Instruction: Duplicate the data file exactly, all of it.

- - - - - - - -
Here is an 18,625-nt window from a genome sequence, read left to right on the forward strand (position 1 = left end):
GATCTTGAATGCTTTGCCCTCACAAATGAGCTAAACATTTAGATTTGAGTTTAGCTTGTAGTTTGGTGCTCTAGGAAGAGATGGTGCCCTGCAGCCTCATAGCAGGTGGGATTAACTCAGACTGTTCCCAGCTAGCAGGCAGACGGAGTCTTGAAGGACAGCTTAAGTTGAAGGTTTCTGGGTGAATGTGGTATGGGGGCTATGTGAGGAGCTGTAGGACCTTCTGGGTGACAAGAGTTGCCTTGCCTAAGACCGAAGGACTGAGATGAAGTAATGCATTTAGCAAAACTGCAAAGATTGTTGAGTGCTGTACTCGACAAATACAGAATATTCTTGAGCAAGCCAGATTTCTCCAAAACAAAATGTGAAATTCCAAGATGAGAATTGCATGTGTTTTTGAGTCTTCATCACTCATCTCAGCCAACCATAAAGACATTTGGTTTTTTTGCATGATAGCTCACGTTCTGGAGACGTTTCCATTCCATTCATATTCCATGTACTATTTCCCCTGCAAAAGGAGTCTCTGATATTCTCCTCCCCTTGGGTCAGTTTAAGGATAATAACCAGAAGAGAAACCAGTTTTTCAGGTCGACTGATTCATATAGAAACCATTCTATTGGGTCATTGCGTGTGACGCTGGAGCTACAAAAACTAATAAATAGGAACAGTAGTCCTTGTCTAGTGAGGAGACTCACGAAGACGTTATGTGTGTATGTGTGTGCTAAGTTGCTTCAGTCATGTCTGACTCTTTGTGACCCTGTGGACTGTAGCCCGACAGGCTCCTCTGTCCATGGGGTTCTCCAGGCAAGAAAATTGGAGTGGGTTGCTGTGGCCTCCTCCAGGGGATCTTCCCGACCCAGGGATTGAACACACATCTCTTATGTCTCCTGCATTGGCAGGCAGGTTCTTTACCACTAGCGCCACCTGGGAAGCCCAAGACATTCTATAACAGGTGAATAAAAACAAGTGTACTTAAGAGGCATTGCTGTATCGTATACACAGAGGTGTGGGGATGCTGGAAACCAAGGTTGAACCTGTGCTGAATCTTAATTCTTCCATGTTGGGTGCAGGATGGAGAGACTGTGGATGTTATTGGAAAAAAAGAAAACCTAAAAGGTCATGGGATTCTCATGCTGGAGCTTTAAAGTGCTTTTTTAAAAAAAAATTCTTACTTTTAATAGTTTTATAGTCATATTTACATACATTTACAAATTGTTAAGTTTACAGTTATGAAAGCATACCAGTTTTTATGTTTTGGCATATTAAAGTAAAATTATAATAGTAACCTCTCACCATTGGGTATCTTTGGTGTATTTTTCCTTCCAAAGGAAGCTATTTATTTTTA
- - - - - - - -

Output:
Here is an 18,625-nt window from a genome sequence, read left to right on the forward strand (position 1 = left end):
GATCTTGAATGCTTTGCCCTCACAAATGAGCTAAACATTTAGATTTGAGTTTAGCTTGTAGTTTGGTGCTCTAGGAAGAGATGGTGCCCTGCAGCCTCATAGCAGGTGGGATTAACTCAGACTGTTCCCAGCTAGCAGGCAGACGGAGTCTTGAAGGACAGCTTAAGTTGAAGGTTTCTGGGTGAATGTGGTATGGGGGCTATGTGAGGAGCTGTAGGACCTTCTGGGTGACAAGAGTTGCCTTGCCTAAGACCGAAGGACTGAGATGAAGTAATGCATTTAGCAAAACTGCAAAGATTGTTGAGTGCTGTACTCGACAAATACAGAATATTCTTGAGCAAGCCAGATTTCTCCAAAACAAAATGTGAAATTCCAAGATGAGAATTGCATGTGTTTTTGAGTCTTCATCACTCATCTCAGCCAACCATAAAGACATTTGGTTTTTTTGCATGATAGCTCACGTTCTGGAGACGTTTCCATTCCATTCATATTCCATGTACTATTTCCCCTGCAAAAGGAGTCTCTGATATTCTCCTCCCCTTGGGTCAGTTTAAGGATAATAACCAGAAGAGAAACCAGTTTTTCAGGTCGACTGATTCATATAGAAACCATTCTATTGGGTCATTGCGTGTGACGCTGGAGCTACAAAAACTAATAAATAGGAACAGTAGTCCTTGTCTAGTGAGGAGACTCACGAAGACGTTATGTGTGTATGTGTGTGCTAAGTTGCTTCAGTCATGTCTGACTCTTTGTGACCCTGTGGACTGTAGCCCGACAGGCTCCTCTGTCCATGGGGTTCTCCAGGCAAGAAAATTGGAGTGGGTTGCTGTGGCCTCCTCCAGGGGATCTTCCCGACCCAGGGATTGAACACACATCTCTTATGTCTCCTGCATTGGCAGGCAGGTTCTTTACCACTAGCGCCACCTGGGAAGCCCAAGACATTCTATAACAGGTGAATAAAAACAAGTGTACTTAAGAGGCATTGCTGTATCGTATACACAGAGGTGTGGGGATGCTGGAAACCAAGGTTGAACCTGTGCTGAATCTTAATTCTTCCATGTTGGGTGCAGGATGGAGAGACTGTGGATGTTATTGGAAAAAAAGAAAACCTAAAAGGTCATGGGATTCTCATGCTGGAGCTTTAAAGTGCTTTTTTAAAAAAAAATTCTTACTTTTAATAGTTTTATAGTCATATTTACATACATTTACAAATTGTTAAGTTTACAGTTATGAAAGCATACCAGTTTTTATGTTTTGGCATATTAAAGTAAAATTATAATAGTAACCTCTCACCATTGGGTATCTTTGGTGTATTTTTCCTTCCAAAGGAAGCTATTTATTTTTA